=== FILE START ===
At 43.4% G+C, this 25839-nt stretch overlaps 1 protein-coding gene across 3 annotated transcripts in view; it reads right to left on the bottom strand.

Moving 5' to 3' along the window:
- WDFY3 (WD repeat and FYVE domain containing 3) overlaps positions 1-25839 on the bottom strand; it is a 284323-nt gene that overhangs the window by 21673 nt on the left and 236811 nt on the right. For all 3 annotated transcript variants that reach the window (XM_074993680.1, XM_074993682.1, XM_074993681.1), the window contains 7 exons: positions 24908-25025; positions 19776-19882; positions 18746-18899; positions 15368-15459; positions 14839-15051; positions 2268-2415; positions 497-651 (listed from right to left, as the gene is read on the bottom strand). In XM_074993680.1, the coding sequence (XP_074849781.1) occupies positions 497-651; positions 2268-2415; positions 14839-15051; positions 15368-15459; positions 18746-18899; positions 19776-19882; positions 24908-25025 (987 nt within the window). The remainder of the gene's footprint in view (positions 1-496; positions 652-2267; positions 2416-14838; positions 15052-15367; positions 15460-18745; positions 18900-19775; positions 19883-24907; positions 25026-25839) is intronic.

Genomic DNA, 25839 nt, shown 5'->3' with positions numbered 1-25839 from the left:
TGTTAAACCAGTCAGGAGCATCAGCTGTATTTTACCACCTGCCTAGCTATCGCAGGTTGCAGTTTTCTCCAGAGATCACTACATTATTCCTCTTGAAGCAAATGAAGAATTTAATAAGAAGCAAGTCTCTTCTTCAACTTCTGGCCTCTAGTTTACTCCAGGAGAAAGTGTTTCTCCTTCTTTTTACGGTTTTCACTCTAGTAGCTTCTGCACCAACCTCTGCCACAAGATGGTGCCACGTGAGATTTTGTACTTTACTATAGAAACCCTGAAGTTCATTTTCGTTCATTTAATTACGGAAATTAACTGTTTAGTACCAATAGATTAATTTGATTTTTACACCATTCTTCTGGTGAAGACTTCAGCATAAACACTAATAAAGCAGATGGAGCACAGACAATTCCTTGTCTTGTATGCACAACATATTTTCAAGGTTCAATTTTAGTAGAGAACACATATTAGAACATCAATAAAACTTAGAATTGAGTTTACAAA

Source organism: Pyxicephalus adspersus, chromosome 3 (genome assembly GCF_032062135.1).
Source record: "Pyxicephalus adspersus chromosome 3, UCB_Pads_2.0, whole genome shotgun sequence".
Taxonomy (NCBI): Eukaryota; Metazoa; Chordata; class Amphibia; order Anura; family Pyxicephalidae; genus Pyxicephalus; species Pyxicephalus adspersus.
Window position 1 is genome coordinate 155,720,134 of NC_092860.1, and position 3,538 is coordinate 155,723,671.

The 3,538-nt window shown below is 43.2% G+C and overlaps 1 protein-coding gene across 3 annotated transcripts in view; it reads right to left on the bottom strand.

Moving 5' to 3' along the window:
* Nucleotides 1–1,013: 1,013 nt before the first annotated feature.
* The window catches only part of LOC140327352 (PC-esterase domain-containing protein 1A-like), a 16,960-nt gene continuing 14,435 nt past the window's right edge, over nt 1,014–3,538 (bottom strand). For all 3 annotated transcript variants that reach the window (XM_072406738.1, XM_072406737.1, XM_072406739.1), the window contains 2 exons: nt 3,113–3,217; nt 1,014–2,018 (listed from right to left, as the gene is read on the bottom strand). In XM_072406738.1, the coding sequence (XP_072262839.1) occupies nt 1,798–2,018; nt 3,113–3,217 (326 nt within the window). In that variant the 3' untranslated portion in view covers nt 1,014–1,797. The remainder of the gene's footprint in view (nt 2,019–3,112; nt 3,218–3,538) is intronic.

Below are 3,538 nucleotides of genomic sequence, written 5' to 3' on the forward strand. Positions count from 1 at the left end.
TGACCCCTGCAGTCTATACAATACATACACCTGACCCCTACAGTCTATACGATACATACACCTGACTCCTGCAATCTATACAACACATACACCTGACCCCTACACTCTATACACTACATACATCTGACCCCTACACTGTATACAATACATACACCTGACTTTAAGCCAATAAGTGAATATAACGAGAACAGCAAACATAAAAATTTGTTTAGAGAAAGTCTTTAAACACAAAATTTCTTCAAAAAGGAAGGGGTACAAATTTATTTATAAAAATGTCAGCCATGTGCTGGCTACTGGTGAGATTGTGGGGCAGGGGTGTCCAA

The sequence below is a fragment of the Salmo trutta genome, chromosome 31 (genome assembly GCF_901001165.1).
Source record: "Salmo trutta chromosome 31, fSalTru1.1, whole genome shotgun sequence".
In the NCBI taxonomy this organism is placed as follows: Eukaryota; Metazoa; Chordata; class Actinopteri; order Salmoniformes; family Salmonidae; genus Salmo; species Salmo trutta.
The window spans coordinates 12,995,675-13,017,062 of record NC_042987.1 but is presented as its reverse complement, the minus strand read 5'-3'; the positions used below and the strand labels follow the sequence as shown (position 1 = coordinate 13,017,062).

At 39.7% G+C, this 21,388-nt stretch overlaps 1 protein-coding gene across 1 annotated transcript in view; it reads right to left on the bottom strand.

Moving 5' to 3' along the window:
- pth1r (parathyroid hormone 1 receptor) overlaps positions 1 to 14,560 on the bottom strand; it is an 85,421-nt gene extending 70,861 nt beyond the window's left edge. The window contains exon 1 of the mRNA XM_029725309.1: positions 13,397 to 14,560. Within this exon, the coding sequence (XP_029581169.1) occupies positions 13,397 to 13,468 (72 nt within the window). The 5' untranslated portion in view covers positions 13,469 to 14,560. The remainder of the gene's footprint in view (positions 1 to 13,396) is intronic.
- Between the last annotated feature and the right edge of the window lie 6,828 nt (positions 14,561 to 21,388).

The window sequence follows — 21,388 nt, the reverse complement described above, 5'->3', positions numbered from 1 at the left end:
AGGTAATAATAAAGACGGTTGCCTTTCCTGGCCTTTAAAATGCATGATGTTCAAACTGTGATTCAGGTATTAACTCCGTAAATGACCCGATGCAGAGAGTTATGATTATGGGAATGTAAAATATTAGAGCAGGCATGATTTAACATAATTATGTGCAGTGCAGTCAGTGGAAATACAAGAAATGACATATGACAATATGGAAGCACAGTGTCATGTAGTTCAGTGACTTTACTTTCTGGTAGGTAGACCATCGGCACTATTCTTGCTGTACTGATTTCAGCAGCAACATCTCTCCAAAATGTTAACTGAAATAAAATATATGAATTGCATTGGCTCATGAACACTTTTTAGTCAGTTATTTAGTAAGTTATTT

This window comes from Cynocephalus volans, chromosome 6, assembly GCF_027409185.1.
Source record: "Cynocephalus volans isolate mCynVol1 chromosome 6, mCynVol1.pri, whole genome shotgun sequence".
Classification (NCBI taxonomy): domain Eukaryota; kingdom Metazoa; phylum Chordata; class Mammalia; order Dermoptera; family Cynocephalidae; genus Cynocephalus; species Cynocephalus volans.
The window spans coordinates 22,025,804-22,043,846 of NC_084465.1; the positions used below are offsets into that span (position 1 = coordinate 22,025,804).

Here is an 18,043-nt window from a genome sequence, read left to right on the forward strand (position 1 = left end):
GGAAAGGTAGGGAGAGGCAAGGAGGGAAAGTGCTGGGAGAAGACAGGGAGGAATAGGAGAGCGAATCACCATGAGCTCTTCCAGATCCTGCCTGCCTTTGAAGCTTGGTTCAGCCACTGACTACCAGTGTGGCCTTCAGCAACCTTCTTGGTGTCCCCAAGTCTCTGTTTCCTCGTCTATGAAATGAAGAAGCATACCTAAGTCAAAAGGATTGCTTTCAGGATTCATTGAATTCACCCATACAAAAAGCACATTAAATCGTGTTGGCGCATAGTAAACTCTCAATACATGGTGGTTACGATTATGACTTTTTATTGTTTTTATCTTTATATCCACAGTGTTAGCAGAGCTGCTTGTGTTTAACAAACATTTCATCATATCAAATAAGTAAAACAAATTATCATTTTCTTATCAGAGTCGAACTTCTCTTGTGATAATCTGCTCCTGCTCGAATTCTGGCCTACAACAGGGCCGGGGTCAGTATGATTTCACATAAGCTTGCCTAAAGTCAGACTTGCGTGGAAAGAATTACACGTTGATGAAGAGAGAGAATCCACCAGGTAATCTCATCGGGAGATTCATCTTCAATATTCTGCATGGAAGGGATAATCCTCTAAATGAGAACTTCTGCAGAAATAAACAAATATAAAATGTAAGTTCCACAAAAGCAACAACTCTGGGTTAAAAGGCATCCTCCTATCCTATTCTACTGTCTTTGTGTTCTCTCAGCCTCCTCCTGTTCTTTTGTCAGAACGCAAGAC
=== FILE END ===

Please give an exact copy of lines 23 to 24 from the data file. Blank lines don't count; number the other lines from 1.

- Between the last annotated feature and the right edge of the window lie 6,828 nt (positions 14,561 to 21,388).

The window sequence follows — 21,388 nt, the reverse complement described above, 5'->3', positions numbered from 1 at the left end: